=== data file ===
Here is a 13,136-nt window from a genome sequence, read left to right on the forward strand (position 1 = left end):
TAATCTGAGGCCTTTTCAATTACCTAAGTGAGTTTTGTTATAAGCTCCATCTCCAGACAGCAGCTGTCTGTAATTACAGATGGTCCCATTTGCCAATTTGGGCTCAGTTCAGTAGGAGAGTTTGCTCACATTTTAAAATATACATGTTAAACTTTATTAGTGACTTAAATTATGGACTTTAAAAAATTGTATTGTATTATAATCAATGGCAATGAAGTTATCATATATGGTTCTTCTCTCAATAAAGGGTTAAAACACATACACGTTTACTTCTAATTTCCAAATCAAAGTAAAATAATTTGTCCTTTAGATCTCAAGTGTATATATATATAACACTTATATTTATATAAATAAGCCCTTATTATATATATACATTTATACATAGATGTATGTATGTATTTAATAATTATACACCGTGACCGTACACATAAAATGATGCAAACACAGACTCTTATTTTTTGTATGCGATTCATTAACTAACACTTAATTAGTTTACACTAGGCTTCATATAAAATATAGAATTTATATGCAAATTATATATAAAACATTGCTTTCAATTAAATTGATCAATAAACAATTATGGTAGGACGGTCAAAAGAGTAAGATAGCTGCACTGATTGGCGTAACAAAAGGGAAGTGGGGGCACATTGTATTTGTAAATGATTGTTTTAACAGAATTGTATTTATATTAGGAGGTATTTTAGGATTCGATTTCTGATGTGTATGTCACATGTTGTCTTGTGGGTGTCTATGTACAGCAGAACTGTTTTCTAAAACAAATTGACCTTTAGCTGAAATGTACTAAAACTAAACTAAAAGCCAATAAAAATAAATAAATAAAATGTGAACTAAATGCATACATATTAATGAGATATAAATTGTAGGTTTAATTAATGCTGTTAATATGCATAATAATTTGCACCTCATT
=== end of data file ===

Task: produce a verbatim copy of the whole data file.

Here is a 13,136-nt window from a genome sequence, read left to right on the forward strand (position 1 = left end):
TAATCTGAGGCCTTTTCAATTACCTAAGTGAGTTTTGTTATAAGCTCCATCTCCAGACAGCAGCTGTCTGTAATTACAGATGGTCCCATTTGCCAATTTGGGCTCAGTTCAGTAGGAGAGTTTGCTCACATTTTAAAATATACATGTTAAACTTTATTAGTGACTTAAATTATGGACTTTAAAAAATTGTATTGTATTATAATCAATGGCAATGAAGTTATCATATATGGTTCTTCTCTCAATAAAGGGTTAAAACACATACACGTTTACTTCTAATTTCCAAATCAAAGTAAAATAATTTGTCCTTTAGATCTCAAGTGTATATATATATAACACTTATATTTATATAAATAAGCCCTTATTATATATATACATTTATACATAGATGTATGTATGTATTTAATAATTATACACCGTGACCGTACACATAAAATGATGCAAACACAGACTCTTATTTTTTGTATGCGATTCATTAACTAACACTTAATTAGTTTACACTAGGCTTCATATAAAATATAGAATTTATATGCAAATTATATATAAAACATTGCTTTCAATTAAATTGATCAATAAACAATTATGGTAGGACGGTCAAAAGAGTAAGATAGCTGCACTGATTGGCGTAACAAAAGGGAAGTGGGGGCACATTGTATTTGTAAATGATTGTTTTAACAGAATTGTATTTATATTAGGAGGTATTTTAGGATTCGATTTCTGATGTGTATGTCACATGTTGTCTTGTGGGTGTCTATGTACAGCAGAACTGTTTTCTAAAACAAATTGACCTTTAGCTGAAATGTACTAAAACTAAACTAAAAGCCAATAAAAATAAATAAATAAAATGTGAACTAAATGCATACATATTAATGAGATATAAATTGTAGGTTTAATTAATGCTGTTAATATGCATAATAATTTGCACCTCATT